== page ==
Covington, Kentucky

Covington Business Signs

Covington is a city located in the northern-most portion of the present-day U.S. state of Kentucky.  Prior to incursions by those of European ancestry, this area had been inhabited by native peoples such as the Shawnee for thousands of years.  As for Covington, Kentucky itself, however, the area where it would be built was known as The Point, due to its position at the confluence of the Licking and Ohio Rivers.  However, John & Richard Gano and Thomas Carneal purchased The Point in 1814 – and by 1815 they had laid out the settlement of Covington, Kentucky.  Covington, Kentucky was named in honor of General Leonard Covington, who was killed at the Battle of Crysler’s Farm during the War of 1812.  Covington, Kentucky was then officially incorporated in 1816 and subsequently incorporated again – this time into a city – in 1834.

Today, according to a 2016 estimate by the U.S. Census Bureau, the city of Covington, Kentucky has a total population of 40,797 people.  This makes it the fifth-most populous city in the state of Kentucky.  Covington, Kentucky is also considered part of the cross-state Cincinnati-Northern Kentucky metropolitan area.  The Cincinnati-Northern Kentucky metropolitan area, according to that same 2016 estimate, has a total population of 2,137,406 people.  This makes it the 28th most populous metropolitan area in the entire United States.

Covington, Kentucky’s 2015 Comprehensive Annual Financial Report concluded the largest employer in its area to be the Internal Revenue Service, responsible for 4,500 local jobs.  Coming in at second was Fidelity Investments, responsible for the employment of 3,923 locals.  Covington Independent Public Schools came in third, employing 760 people, while Club Chef provided 659 locals their income.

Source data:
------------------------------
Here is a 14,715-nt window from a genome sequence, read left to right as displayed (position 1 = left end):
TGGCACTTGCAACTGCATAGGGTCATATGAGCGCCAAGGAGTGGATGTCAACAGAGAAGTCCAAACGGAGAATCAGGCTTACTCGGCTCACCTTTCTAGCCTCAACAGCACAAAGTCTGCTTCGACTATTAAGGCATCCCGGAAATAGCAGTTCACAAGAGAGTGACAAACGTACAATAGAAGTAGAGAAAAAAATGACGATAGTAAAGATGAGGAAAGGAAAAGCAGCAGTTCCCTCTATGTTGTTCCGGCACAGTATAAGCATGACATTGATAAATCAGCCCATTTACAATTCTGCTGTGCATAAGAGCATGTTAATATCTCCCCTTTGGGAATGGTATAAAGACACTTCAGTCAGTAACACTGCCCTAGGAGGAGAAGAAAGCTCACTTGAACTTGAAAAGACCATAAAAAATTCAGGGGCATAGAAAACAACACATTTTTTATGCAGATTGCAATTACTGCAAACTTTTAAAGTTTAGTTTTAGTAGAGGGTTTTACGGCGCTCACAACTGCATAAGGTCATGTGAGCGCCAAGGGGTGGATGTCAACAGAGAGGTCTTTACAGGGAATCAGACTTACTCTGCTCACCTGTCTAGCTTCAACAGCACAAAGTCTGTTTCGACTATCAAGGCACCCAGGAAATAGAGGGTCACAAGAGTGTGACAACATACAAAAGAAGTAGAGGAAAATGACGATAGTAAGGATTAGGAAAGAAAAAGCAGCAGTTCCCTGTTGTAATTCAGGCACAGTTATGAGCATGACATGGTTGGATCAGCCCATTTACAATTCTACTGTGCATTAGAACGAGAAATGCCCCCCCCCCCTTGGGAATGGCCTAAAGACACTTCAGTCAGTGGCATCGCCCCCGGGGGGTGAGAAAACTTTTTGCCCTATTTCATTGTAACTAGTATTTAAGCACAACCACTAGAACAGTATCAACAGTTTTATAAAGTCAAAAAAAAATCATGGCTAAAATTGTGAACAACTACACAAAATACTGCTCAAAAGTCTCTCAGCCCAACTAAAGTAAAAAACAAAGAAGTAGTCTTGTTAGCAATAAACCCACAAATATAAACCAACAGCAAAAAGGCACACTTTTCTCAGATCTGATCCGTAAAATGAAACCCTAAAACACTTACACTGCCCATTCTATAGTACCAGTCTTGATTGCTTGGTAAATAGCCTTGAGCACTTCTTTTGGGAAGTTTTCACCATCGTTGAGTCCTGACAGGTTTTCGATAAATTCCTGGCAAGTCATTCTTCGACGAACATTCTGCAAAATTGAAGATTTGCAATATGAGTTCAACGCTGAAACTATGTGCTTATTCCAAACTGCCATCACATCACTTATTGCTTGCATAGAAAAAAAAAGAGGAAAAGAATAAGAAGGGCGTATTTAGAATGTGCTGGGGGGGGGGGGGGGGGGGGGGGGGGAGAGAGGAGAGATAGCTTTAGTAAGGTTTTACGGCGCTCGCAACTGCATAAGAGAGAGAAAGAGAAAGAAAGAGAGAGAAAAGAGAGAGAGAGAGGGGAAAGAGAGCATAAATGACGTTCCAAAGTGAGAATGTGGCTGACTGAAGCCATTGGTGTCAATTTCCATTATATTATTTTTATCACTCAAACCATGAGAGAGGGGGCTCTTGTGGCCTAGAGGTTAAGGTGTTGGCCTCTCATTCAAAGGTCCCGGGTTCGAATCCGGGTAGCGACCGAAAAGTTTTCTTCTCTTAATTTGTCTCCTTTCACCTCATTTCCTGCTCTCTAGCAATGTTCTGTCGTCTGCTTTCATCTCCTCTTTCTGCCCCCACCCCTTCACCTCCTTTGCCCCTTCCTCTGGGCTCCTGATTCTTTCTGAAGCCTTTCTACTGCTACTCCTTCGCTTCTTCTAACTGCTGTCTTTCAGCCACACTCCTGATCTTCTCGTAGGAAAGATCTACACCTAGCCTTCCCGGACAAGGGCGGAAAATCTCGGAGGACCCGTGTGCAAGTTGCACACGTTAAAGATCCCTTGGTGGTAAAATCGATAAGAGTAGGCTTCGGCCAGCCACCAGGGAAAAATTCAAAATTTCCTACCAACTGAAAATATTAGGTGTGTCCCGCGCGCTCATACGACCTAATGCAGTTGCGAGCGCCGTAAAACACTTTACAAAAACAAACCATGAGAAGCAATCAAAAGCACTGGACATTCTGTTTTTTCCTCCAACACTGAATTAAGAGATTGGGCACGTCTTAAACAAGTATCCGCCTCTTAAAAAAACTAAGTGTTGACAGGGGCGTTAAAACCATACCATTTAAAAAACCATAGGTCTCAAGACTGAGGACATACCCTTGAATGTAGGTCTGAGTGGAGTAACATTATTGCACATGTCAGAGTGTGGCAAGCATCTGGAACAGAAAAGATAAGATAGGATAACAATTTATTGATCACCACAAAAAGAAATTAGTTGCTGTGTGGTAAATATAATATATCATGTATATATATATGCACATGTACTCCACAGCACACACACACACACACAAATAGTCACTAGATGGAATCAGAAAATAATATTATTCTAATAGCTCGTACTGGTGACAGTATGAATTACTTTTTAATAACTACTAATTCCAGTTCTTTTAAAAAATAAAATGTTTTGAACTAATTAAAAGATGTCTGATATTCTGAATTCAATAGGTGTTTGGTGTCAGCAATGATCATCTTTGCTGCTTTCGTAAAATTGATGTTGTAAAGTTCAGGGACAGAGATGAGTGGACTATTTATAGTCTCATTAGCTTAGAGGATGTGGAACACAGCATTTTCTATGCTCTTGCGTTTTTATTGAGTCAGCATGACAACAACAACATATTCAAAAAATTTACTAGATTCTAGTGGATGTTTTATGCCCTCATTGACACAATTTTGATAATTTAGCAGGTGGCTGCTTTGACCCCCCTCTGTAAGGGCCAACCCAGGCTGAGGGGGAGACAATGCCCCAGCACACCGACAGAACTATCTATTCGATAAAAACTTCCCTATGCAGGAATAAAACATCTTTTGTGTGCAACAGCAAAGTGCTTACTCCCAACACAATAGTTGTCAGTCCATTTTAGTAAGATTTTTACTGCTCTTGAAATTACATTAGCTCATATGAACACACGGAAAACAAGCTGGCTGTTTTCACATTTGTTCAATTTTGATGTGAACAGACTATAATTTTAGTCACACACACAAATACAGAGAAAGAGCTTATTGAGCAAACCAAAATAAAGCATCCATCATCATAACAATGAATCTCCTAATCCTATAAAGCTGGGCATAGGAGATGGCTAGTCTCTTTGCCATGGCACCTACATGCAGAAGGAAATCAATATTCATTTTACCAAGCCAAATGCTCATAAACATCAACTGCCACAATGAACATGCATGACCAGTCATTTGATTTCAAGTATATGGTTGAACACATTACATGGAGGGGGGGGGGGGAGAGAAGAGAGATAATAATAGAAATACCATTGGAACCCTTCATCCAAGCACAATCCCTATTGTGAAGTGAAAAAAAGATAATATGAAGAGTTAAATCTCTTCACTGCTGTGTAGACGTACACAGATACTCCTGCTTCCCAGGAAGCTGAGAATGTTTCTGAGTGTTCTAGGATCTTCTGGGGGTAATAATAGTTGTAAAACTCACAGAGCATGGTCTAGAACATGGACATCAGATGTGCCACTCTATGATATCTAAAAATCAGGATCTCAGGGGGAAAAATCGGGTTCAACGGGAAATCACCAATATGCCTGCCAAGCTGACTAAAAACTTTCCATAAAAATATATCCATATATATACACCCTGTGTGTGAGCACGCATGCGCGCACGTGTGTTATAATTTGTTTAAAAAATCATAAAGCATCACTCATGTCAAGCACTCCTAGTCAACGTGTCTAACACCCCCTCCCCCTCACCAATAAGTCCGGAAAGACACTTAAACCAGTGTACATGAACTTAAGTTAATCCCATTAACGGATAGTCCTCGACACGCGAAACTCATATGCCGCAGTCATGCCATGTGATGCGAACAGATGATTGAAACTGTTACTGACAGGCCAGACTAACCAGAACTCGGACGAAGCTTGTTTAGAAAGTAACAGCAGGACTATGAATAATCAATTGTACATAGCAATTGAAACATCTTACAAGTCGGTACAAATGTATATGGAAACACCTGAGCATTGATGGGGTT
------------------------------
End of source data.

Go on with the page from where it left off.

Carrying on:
Covington, Kentucky is really no longer known for its economy.  It is, however, known for several buildings and other structures listed on the U.S. National Register of Historic Places.  Possibly the most unique of these structures is the John A. Roebling Suspension Bridge.  As well as being listed on the U.S. National Register of Historic Places, the Covington and Cincinnati Suspension Bridge, as it is also known as, is also considered a U.S. National Historic Landmark.  Built by architect John A. Roebling between 1856 and 1867, this bridge (at the time of its completion) was the longest suspension bridge in the world, clocking in at 1,057 feet (or 322 meters) along its main span.

Elsewhere in the city of Covington, Kentucky, there are many old churches listed on the U.S. National Register of Historic Places.  St. Mary’s Cathedral Basilica of the Assumption, which was built in 1895, is a Late Gothic Revival minor basilica designed by architect Leon Coquard and inspired by Notre Dame Cathedral in Paris, France.  Mother of God Roman Catholic Church is not only listed on the U.S. National Register of Historic Places, it is also considered a U.S. Historic District.  This church was built in 1842.  Other churches listed on the U.S. National Register of Historic Places located in the city of Covington, Kentucky include the St. Augustine Catholic Church Complex and Trinity Episcopal Church.  The latter of these churches was also founded in 1842.

Do you, by any chance, own a small business in and/or around the Covington, Kentucky area?  Have you perchance considered launching such an epic quest?  Should you do so, these resources listed below will guide you in your endeavor:

Apply for a Business License in Covington, Kentucky

Business in the City of Covington, Kentucky

Northern Kentucky Chamber of Commerce

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Georgetown, KY
Richard Maggard